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Monday, April 04, 2005

Time Is a Tricky Little Bastard

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Every April and October, we enter into and exit from a collective deception we call Daylight Savings Time. (Apparently, the middle word of that is supposed to be singular, that is, “Saving,” but the will of the People is a difficult thing to fight in matters of the word, and “Savings” is what we get in real life.) I dread it, each year, and spend slightly more than six months at a time feeling logy and unfulfilled.

The experts talk about energy savings, which may be true, but in a society that vibrates like a quartz crystal 24/7, one must wonder whether those savings aren’t squandered like the Federal surplus was. As a nation, we are not savers, but compulsive wasters. To me, however, Daylight Savings Time is a symbol for how we delude ourselves into thinking that we can manipulate and control time.

Time and its passing has been on my mind of late, thanks in part to the Schiavo case and the death of the Pope. I was raised Catholic and have had my brush with adherence in adulthood, but I am, I guess officially, a lapsed Papist, although I prefer to think of myself, in Woody Allen’s phrase, to be “the loyal opposition.” I find things to admire in it, and its use of ritual—the reenactment of the myth—makes it the one Christian faith I can go steady with. However, the habit of people to reduce the sacred to the level of the profane and the hypocrisy of those who swarm closest to the center of any church (and I’m excluding those who have taken Holy Orders in that statement) have served to keep me at a distance from the Church, interested observer but no longer active participant.

The death of the Pope—which, by the logic the parents and their supporters in the Schiavo case, was suicide—has been dominating the headlines the last couple of days. At one point, a Cardinal was quoted as saying that Jesus had opened the door for him to step through. However, it seems that Jesus actually just looked through the peephole and asked for the password. (“Swordfish,” I’ll bet.) The Pope lingered a while longer.

The previous three weeks worth of news had been dominated by the Schiavo case, in which the remains of a young woman were dangled before the public in a way that was once reserved for relics like the shard of a bone of St. Stephen. And while a few seconds of videotape selected from hundreds of hours worth were played in continuous loops on a few cable news channels as proof of Terri Schiavo’s sentience, examinations of CAT scans and a flat EEG prove that the opposite is true.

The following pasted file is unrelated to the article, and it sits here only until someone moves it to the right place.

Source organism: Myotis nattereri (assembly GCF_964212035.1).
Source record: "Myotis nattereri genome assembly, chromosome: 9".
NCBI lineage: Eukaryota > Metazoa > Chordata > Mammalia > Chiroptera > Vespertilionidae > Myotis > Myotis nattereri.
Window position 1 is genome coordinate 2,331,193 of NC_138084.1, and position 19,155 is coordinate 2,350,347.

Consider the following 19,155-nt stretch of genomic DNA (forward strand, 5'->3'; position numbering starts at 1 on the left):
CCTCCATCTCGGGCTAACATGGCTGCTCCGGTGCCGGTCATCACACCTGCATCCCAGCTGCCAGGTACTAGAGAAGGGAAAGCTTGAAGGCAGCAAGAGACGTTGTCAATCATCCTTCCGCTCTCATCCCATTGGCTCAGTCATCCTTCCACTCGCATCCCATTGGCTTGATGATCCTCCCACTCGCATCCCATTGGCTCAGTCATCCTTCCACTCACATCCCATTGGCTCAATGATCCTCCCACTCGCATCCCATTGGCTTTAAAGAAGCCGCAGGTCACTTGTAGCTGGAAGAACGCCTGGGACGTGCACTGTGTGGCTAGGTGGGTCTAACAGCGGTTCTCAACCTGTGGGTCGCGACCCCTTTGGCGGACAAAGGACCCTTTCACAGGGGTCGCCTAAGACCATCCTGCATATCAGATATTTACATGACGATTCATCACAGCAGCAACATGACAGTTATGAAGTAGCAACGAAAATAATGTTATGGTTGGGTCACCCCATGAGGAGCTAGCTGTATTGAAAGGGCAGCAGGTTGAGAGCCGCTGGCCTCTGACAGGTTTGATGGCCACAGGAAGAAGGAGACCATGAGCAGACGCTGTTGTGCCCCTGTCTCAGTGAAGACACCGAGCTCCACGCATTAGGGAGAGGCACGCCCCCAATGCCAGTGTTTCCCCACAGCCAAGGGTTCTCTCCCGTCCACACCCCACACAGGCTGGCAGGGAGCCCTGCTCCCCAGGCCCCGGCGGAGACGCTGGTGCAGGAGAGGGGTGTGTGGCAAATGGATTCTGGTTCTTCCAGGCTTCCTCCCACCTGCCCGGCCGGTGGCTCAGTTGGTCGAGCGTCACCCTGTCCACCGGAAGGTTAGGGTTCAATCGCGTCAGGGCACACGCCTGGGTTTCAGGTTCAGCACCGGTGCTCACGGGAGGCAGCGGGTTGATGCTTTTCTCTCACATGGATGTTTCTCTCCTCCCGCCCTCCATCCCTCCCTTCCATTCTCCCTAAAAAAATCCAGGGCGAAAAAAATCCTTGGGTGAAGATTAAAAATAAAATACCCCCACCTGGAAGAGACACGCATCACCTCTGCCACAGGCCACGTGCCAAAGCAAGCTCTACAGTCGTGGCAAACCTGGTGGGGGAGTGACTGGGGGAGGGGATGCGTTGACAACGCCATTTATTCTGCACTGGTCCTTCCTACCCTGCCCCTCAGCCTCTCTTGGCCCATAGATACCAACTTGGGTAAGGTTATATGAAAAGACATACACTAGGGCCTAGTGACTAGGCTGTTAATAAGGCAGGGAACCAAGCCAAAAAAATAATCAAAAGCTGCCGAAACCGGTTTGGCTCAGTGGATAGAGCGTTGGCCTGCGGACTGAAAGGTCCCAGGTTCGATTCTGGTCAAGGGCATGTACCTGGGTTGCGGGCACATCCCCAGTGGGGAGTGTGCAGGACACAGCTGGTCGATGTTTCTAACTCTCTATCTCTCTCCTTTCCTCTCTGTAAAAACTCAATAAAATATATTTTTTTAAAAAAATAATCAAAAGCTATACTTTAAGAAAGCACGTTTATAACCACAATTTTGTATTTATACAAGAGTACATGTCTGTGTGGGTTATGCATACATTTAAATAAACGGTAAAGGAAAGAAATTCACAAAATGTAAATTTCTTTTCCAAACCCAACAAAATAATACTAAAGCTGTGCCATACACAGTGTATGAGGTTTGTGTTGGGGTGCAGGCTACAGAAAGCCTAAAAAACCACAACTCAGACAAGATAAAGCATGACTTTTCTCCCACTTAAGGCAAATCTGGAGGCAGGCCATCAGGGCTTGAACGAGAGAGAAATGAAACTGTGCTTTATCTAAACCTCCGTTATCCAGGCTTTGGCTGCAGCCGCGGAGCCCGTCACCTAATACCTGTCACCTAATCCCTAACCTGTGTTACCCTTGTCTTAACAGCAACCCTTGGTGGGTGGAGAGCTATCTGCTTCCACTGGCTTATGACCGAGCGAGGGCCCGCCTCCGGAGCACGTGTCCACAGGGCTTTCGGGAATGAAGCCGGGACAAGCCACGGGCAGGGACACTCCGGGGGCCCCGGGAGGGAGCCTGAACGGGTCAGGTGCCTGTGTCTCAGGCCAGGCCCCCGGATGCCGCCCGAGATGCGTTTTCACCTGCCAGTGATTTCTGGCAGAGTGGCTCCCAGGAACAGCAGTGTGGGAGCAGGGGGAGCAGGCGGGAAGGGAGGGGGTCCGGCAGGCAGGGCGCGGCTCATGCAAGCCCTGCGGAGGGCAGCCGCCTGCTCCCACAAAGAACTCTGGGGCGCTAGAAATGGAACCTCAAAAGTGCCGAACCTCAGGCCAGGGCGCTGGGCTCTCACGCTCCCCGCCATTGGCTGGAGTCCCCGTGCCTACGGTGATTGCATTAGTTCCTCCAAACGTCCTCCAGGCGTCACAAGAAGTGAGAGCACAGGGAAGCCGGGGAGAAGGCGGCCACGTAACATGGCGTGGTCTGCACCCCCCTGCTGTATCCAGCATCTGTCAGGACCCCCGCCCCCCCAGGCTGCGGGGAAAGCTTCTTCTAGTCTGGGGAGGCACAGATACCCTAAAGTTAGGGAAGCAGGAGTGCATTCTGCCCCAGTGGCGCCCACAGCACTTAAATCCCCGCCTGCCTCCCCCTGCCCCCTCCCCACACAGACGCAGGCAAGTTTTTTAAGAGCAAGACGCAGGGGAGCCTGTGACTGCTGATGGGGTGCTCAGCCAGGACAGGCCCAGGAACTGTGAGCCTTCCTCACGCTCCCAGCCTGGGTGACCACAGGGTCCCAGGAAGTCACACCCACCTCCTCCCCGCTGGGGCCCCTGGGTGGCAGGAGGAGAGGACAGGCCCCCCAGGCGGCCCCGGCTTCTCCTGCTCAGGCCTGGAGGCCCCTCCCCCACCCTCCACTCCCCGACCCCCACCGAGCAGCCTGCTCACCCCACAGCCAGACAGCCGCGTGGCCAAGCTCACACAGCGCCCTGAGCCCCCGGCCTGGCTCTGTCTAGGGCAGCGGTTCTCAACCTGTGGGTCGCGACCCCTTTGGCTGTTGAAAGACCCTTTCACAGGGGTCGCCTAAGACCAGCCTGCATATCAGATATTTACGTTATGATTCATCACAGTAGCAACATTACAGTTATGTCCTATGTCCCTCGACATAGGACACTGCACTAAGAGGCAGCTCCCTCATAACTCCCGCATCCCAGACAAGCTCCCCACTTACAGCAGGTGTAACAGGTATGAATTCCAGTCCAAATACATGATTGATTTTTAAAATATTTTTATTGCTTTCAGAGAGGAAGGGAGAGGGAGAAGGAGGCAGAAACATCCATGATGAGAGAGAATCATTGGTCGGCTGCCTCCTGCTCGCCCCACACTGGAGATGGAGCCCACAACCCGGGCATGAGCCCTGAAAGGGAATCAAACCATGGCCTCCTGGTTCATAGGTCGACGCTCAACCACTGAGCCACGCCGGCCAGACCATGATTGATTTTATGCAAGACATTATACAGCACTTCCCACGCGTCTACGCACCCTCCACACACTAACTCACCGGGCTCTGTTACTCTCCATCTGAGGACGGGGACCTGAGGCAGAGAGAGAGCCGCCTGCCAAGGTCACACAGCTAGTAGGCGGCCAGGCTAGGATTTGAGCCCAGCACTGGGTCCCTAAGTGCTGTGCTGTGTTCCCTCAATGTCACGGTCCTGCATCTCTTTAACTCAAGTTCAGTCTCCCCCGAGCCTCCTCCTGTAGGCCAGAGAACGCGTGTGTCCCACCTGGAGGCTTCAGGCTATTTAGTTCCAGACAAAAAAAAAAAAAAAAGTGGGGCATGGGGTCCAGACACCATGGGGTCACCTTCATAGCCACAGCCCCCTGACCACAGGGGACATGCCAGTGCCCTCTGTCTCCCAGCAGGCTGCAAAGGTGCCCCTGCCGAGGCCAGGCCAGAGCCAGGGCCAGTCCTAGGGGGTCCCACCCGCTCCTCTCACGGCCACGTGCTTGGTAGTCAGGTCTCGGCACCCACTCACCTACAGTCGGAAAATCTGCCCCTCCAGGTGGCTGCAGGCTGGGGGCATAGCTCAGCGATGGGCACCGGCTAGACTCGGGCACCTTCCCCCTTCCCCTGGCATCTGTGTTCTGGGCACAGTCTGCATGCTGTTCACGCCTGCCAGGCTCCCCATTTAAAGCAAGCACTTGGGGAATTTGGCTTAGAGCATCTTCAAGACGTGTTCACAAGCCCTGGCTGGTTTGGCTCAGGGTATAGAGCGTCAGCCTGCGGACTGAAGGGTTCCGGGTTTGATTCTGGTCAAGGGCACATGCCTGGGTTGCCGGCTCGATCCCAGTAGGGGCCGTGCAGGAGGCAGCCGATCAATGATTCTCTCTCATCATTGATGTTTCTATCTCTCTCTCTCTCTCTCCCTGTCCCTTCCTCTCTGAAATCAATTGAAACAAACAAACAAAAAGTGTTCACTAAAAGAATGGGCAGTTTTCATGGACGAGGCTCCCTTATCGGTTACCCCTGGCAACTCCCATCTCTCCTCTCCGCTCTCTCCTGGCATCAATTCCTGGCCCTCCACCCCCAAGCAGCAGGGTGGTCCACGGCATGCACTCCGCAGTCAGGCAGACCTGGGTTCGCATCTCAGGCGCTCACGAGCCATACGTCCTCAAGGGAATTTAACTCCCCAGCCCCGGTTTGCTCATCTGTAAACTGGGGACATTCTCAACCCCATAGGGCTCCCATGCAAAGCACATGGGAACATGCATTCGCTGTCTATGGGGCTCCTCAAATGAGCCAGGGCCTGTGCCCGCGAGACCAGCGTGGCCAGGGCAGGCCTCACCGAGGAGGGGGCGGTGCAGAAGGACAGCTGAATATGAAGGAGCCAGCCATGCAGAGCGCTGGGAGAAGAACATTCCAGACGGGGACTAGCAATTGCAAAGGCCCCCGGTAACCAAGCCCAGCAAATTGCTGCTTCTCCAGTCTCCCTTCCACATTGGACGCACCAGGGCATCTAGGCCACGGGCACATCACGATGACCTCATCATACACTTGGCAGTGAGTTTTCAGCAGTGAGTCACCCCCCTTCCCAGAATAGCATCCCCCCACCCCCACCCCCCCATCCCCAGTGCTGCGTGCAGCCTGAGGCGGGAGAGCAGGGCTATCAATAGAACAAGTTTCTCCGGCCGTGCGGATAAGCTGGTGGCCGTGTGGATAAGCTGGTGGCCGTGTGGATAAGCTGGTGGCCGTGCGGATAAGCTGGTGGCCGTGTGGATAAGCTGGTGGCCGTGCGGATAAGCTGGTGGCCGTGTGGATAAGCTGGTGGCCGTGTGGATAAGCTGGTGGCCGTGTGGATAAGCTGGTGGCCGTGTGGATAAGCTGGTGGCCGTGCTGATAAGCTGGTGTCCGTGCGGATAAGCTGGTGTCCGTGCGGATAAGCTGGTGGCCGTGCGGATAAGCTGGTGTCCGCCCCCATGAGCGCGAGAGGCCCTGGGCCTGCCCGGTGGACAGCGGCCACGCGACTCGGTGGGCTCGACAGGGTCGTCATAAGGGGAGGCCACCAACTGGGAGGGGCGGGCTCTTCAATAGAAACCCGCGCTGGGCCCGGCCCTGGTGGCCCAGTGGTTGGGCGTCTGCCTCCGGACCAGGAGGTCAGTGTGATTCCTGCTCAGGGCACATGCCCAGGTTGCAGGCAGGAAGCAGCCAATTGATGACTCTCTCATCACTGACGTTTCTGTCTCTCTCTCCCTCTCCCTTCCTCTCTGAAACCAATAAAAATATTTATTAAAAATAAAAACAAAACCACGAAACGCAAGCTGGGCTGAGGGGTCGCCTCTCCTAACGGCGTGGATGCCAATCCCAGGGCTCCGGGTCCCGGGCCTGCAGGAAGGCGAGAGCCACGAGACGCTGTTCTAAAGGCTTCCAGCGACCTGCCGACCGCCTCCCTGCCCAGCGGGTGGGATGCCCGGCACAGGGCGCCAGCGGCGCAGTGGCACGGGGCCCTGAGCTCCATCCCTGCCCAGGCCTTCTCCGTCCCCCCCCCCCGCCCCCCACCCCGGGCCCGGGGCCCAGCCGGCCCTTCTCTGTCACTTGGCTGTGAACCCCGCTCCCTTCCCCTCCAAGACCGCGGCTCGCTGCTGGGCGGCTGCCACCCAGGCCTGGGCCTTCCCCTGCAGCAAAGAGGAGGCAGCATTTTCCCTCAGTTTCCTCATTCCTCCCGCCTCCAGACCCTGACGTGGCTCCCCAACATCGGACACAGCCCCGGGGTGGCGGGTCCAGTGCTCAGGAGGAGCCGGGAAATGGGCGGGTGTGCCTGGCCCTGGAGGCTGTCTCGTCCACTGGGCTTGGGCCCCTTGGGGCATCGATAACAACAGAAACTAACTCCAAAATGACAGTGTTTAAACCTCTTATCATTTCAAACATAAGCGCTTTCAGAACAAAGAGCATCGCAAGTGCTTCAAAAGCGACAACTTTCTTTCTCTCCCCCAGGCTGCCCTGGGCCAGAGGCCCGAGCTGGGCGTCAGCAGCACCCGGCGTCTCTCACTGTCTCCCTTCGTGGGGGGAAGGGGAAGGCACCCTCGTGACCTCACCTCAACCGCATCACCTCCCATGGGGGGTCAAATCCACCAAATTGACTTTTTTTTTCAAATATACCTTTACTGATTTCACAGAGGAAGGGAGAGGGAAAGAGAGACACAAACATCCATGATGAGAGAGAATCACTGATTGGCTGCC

It interests me that the people who were trying to keep Ms. Schiavo alive were religious believers. If I understand their beliefs correctly, their stated aim was to keep Ms. Schiavo from the arms of her Redeemer and the blessings of heaven for as long as possible. If I recall my Dante correctly, Purgatory is not much of an improvement from Hell, since we are still denied the ecstasy of experiencing the Glory of God unfiltered.

And why did they wish to do this? Let us consult Mark Twain. (Twain is a wonderful authority on these matters. He had a wisdom forged in sorrow and tempered with laughter.) In “Puddinhead Wilson,”he said, “Why is it that we rejoice at a birth and grieve at a funeral? It is because we are not the person involved."

It seems to me that the real culprit here is not Michael Schiavo or his in-laws, but a medical culture that has the tools at its disposal to keep the carcass going even after the spirit has returned from whence it came. It is an American culture that fears death and that has concocted an absurdist sitcom in which to live based on the tenets of the worship of youth and the denial of death.

At one point, after the feeding tube was removed, Ms. Schiavo’s father was quoted as saying that this wouldn’t happen to an animal. And he was right. An animal would have been euthanized long before. To have kept an animal in the condition in which we found Terri Schiavo would have been considered inhumane. Of course, as John says in A Hard Day’s Night, “We usually reckon dogs more than people in England.” Sometimes that is true in the U.S. as well.

Finally, I'd like to leave you with this pearl of wisdom gleaned from today's entry on the Three Stooges page-a-day calendar I use at work. This is what met my eyes as I tore the page today: "Curly says: 'We're toys of fate. It's Kismet!'" That Curly was a real smart guy.

2 comments:

Anonymous said...

Here here- well said. I'm working on trying to be no more attached to life than it appears to be attached to me. You've also given me pause to refract on light and time and I've decided that all along what I've been committed to is Daylight Wasting Time. Set your clock as you like it but be on time for dates.

Tyson Mex

Len said...

"Daylight Wasting Time" is a good description of my job, at least as performed by yours truly.